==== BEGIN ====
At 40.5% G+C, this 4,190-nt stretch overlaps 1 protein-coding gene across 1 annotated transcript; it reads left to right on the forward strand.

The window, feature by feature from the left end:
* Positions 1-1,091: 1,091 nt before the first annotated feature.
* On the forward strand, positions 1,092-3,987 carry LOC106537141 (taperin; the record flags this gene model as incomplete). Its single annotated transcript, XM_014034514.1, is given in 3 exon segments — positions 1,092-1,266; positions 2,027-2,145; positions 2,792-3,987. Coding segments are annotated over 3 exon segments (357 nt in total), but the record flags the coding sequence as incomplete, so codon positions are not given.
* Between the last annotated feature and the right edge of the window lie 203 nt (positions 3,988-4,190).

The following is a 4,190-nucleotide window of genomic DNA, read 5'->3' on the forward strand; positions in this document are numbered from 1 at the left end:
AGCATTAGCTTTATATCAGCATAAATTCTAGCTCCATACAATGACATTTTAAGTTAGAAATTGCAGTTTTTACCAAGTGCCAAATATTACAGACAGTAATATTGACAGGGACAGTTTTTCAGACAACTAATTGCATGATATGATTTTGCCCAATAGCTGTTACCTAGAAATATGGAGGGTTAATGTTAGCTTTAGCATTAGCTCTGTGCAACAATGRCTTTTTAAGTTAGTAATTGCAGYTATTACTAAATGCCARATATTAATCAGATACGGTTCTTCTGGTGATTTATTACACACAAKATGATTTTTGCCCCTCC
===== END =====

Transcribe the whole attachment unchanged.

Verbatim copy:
At 40.5% G+C, this 4,190-nt stretch overlaps 1 protein-coding gene across 1 annotated transcript; it reads left to right on the forward strand.

The window, feature by feature from the left end:
* Positions 1-1,091: 1,091 nt before the first annotated feature.
* On the forward strand, positions 1,092-3,987 carry LOC106537141 (taperin; the record flags this gene model as incomplete). Its single annotated transcript, XM_014034514.1, is given in 3 exon segments — positions 1,092-1,266; positions 2,027-2,145; positions 2,792-3,987. Coding segments are annotated over 3 exon segments (357 nt in total), but the record flags the coding sequence as incomplete, so codon positions are not given.
* Between the last annotated feature and the right edge of the window lie 203 nt (positions 3,988-4,190).

The following is a 4,190-nucleotide window of genomic DNA, read 5'->3' on the forward strand; positions in this document are numbered from 1 at the left end:
AGCATTAGCTTTATATCAGCATAAATTCTAGCTCCATACAATGACATTTTAAGTTAGAAATTGCAGTTTTTACCAAGTGCCAAATATTACAGACAGTAATATTGACAGGGACAGTTTTTCAGACAACTAATTGCATGATATGATTTTGCCCAATAGCTGTTACCTAGAAATATGGAGGGTTAATGTTAGCTTTAGCATTAGCTCTGTGCAACAATGRCTTTTTAAGTTAGTAATTGCAGYTATTACTAAATGCCARATATTAATCAGATACGGTTCTTCTGGTGATTTATTACACACAAKATGATTTTTGCCCCTCC